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Law and order

Lawyer: Director not in Hawaii during alleged acts

Lawyer: 'X-Men' director wasn't in Hawaii at the time federal lawsuit alleges sexual abuse
Oskar Garcia, The Associated Press

HONOLULU, Hawaii - Credit card receipts, telephone records and production schedules show that "X-Men" franchise director Bryan Singer was not in Hawaii when a lawsuit claims he sexually abused a 17-year-old on the islands, a defence attorney said Friday.

Singer was mainly in Toronto working on the first "X-Men" movie from August through October 1999, defence attorney Marty Singer told The Associated Press.

Ferry captain arrested in South Korea disaster

Captain of capsized ferry, 2 crew members arrested in South Korea disaster
The Associated Press

SEOUL, South Korea - A prosecutor says the captain of the South Korean ferry that sank two days ago has been arrested.

Senior prosecutor Yang Jung-jin says 68-year-old Lee Joon-seok and the crew members were detained early Saturday.

The ship, the Sewol, sank Wednesday, leaving hundreds missing and feared dead.

The investigation into the disaster has focused on the ferry's sharp turn before it started listing, and on whether a quicker evacuation order by the captain could have saved lives. Investigators also were determining whether the captain had abandoned the ship.

Restitution ordered over dead, dying reptiles

California breeder who had 20,000 dead, dying reptiles, rats must pay $190,000 in restitution
The Associated Press

RIVERSIDE, Calif. - A Southern California exotic pet breeder who had 20,000 dead and dying rats and reptiles in a warehouse has avoided jail time but was ordered to pay more than $190,000 in restitution.

Mitchell Steven Behm, 55, of Coto de Caza, also was sentenced to five years of probation and 200 hours of community service during a hearing Wednesday.

He owned Global Captive Breeders in Lake Elsinore, 70 miles southeast of Los Angeles, which sold exotic snakes and reptiles, along with rats for reptile food.

Chris Brown trial set to start on Monday

DC trial of singer Chris Brown to start Monday; judge delays verdict in bodyguard's trial
Jessica Gresko, The Associated Press

WASHINGTON - A judge has set Monday as the start date for the assault trial of singer Chris Brown in the nation's capital.

During a brief court appearance Friday in which he wore a suit and tie, Brown turned to wave and salute supporters in the courtroom including his mother and the rapper Bow Wow.

Owner of Detroit-Canada bridge ordered to jail

Owner of US-Canada bridge ordered to jail for missing Detroit construction project deadlines
Ed White, The Associated Press

DETROIT - A judge ordered the 84-year-old owner of Detroit's Ambassador Bridge to jail Thursday for failing to meet court orders on a construction project linking the span to adjacent interstates.

Wayne County Judge Prentis Edwards said Manuel "Matty" Moroun and top lieutenant Dan Stamper will stay in jail until they comply with a 2010 order to get the work going. It's unclear how long they'll be behind bars after an appeals court hours later refused to suspend the decision and release them.

Clark Gable grandson gets jail for pointing laser

Clark Gable's grandson gets 10 days in jail for pointing laser at LAPD helicopter
The Associated Press

LOS ANGELES, Calif. - Clark Gable's 23-year-old grandson has been sentenced to 10 days in jail for pointing a green laser at a Los Angeles police helicopter as it flew 800 feet over Hollywood.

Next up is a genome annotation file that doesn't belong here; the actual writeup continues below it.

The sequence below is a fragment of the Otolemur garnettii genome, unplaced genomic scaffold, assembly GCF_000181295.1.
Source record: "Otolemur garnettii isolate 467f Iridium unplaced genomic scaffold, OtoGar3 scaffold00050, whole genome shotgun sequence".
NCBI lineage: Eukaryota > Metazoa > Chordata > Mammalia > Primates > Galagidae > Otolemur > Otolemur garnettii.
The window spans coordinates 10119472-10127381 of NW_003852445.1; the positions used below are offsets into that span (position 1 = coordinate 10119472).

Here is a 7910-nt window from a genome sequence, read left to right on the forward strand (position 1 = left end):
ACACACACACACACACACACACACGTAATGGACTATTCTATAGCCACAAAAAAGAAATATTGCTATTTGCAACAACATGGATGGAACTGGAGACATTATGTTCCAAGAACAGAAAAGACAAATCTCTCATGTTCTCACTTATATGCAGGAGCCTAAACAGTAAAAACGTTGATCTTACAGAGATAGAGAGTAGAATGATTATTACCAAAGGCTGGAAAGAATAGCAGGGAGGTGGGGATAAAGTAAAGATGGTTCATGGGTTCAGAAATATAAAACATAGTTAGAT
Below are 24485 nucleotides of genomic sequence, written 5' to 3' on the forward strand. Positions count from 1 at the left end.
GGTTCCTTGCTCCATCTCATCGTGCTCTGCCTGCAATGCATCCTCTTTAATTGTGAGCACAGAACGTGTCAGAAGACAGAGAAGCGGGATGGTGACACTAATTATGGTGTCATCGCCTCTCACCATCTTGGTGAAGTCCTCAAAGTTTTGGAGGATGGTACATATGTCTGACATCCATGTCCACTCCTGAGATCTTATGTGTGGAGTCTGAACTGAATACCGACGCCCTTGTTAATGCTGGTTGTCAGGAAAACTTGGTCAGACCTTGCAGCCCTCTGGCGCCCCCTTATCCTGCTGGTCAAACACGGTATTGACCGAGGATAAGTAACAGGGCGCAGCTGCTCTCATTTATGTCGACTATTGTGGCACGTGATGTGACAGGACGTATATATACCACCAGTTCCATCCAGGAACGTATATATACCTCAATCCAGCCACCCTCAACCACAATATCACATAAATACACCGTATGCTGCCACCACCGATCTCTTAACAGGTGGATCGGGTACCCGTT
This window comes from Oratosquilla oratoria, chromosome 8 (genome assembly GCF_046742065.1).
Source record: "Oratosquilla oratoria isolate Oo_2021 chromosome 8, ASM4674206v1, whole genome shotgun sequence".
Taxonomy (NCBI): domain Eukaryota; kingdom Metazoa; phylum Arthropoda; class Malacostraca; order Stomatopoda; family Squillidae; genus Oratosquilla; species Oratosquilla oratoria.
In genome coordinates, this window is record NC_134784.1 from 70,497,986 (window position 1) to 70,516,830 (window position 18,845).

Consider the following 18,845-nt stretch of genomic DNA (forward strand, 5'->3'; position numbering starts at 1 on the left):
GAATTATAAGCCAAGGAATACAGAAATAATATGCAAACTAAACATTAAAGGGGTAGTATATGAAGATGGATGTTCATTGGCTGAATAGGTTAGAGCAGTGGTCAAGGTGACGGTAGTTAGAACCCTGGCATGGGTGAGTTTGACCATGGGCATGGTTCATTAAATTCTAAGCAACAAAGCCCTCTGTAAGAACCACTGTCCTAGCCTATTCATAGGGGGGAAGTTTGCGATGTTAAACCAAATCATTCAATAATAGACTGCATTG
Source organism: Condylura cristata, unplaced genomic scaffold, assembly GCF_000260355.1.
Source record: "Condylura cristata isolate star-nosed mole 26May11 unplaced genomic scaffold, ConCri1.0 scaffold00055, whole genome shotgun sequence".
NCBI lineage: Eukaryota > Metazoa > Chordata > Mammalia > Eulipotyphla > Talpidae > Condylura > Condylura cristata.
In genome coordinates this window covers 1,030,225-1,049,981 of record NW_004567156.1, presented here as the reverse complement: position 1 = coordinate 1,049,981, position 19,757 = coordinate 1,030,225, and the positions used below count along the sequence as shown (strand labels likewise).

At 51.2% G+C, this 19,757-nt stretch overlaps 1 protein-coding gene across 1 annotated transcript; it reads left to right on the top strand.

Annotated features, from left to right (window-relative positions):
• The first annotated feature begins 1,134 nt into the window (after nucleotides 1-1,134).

City News Service says the judge, who gave Clark James Gable credit for one day already served in jail, also placed him on three years' probation. He was sentenced Thursday.

Gable pleaded guilty last month to felony discharge of a laser.

He flashed the laser three times at the helicopter while riding as a passenger in a car on July 28.

Judge declares Natalee Holloway legally dead

Judge signs order declaring Natalee Holloway, teen missing in Aruba, legally dead
Phillip Rawls, The Associated Press

BIRMINGHAM, Ala. - A judge signed an order Thursday declaring Natalee Holloway dead, more than six years after the American teenager vanished on the Caribbean island of Aruba.

Judge Alan King signed the order at the end of a hearing in a Birmingham courtroom that was attended by the missing woman's divorced parents, David and Beth Holloway.

Suspended sentence for Pole in martial law case

Communist-era official gets suspended 2-year prison term over martial law in Poland
Monika Scislowska, The Associated Press

WARSAW, Poland - A Polish court on Thursday handed a two-year suspended prison term to a communist-era interior minister for his role in implementing martial law in Poland in 1981.

The verdict is the latest effort by democratic Poland to hold communist-era officials accountable for abuses during their rule.

Army officer recommends trial in WikiLeaks case

Army officer recommends court-martial trial for soldier charged in WikiLeaks case
David Dishneau, The Associated Press

An Army officer recommended a general court-martial Thursday for a low-ranking intelligence analyst charged with causing the biggest leak of classified information in U.S. history.

Jury will hear Gibson deputy's case

Judge says jury to decide if deputy who arrested Gibson suffered discrimination
Anthony McCartney, The Associated Press

LOS ANGELES, Calif. - A jury should decide whether the sheriff's deputy who arrested Mel Gibson for drunken driving suffered workplace discrimination, a judge ruled Thursday despite expressing serious concerns about whether the man can win his case.

Superior Court Judge Barbara Scheper said James Mee should be allowed to argue to jurors that he suffered discrimination and a hostile work environment after arresting Gibson in Malibu in 2006.

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